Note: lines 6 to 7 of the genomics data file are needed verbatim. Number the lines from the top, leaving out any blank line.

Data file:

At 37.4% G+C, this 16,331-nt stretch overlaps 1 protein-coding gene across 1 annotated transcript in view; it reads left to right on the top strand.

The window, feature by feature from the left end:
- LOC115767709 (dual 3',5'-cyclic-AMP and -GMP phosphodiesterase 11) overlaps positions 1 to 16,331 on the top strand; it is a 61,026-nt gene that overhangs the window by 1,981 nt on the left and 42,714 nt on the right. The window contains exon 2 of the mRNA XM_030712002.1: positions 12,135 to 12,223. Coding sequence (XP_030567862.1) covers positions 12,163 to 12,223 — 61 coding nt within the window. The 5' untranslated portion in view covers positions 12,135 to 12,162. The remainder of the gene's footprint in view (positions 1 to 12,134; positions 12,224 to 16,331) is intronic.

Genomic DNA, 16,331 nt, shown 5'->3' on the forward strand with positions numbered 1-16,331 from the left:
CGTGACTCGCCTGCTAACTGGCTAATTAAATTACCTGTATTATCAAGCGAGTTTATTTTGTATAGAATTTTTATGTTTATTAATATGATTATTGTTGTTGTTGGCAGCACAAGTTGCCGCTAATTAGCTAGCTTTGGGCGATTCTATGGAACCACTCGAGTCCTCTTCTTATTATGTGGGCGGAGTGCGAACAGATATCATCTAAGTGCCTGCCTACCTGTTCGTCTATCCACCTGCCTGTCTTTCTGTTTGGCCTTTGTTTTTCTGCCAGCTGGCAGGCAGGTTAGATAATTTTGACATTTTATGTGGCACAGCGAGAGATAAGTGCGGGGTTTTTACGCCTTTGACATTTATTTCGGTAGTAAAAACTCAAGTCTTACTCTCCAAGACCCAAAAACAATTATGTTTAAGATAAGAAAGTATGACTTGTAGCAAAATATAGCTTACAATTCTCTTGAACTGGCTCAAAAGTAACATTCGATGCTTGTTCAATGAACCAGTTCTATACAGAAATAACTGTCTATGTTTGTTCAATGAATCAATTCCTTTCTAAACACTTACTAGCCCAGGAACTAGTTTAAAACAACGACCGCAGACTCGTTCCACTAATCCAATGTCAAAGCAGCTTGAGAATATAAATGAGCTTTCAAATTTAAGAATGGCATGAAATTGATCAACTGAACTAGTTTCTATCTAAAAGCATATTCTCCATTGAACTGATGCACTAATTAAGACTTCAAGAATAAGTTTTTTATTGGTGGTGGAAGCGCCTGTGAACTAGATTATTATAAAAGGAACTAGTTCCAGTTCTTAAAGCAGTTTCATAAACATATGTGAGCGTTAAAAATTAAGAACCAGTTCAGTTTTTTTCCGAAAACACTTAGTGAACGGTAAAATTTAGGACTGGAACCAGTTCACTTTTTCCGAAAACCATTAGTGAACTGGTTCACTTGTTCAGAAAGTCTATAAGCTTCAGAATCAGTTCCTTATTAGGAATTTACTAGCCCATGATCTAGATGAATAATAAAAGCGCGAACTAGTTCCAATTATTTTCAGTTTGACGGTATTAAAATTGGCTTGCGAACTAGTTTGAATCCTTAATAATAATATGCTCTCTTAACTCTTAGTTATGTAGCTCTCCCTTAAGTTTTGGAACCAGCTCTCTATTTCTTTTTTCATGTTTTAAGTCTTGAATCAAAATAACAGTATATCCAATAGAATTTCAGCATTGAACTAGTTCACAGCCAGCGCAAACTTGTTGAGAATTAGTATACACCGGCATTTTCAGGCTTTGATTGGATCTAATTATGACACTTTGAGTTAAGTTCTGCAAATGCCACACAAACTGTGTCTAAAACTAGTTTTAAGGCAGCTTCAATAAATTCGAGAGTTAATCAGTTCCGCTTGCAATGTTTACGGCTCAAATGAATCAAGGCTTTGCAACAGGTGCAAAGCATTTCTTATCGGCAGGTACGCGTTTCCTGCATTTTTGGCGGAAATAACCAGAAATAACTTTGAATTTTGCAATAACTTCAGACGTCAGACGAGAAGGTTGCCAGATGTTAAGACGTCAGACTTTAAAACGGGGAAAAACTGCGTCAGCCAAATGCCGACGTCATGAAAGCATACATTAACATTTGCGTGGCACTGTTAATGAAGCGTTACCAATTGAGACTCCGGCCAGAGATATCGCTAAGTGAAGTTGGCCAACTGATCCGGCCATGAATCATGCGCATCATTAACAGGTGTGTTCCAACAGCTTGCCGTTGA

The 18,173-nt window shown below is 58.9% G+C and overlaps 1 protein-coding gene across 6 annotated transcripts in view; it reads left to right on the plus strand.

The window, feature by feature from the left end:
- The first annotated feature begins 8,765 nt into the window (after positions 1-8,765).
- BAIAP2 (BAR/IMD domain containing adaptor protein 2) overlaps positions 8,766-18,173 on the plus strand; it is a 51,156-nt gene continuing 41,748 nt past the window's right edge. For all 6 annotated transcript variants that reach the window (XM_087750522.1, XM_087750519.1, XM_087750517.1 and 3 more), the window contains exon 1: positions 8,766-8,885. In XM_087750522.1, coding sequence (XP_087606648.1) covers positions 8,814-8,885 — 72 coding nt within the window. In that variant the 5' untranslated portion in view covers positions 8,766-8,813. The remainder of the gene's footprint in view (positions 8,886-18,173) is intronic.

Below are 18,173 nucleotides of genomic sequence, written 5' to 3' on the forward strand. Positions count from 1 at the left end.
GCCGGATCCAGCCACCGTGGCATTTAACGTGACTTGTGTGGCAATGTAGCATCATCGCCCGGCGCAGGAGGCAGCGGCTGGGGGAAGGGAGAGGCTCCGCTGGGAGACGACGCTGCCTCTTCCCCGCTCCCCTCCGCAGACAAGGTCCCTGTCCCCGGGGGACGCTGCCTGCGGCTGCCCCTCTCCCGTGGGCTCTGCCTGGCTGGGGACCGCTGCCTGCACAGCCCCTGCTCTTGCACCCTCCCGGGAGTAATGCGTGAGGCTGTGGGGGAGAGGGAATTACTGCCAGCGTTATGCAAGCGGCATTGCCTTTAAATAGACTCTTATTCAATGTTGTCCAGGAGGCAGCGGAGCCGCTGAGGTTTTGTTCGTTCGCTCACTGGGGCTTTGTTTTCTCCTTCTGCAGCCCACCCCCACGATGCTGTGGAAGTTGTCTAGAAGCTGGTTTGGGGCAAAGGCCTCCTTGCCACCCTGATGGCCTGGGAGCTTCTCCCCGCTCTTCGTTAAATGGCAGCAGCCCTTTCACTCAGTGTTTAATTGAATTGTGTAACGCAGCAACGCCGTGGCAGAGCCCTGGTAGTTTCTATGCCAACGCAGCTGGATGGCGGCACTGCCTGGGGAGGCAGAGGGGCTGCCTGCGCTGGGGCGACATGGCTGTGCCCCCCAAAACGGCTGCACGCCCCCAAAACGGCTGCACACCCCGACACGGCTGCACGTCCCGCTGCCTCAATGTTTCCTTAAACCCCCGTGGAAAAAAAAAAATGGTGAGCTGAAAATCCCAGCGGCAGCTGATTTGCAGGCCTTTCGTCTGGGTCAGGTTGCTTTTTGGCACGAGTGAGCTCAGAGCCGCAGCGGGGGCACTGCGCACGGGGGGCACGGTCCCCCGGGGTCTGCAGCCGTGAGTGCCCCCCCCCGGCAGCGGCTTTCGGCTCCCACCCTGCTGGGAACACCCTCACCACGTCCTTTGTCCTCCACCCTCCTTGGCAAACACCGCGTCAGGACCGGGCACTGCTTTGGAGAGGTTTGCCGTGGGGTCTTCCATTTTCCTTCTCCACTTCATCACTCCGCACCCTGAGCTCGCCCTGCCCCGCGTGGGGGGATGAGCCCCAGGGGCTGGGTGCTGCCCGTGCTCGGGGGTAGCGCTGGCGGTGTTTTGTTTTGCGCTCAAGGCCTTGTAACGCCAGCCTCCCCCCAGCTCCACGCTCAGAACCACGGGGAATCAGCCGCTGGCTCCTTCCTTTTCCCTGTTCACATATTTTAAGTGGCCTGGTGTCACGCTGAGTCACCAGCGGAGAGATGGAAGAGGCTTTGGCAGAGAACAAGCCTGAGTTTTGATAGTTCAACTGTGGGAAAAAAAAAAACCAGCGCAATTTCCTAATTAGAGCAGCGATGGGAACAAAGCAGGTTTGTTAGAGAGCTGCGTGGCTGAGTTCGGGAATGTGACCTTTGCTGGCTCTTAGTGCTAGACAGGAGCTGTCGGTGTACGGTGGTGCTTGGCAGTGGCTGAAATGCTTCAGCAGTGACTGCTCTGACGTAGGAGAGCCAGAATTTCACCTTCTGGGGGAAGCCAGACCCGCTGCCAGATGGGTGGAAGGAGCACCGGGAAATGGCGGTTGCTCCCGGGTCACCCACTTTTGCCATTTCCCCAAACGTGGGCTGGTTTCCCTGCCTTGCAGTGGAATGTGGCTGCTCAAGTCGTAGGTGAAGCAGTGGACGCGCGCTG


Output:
The 18,173-nt window shown below is 58.9% G+C and overlaps 1 protein-coding gene across 6 annotated transcripts in view; it reads left to right on the plus strand.

The window, feature by feature from the left end: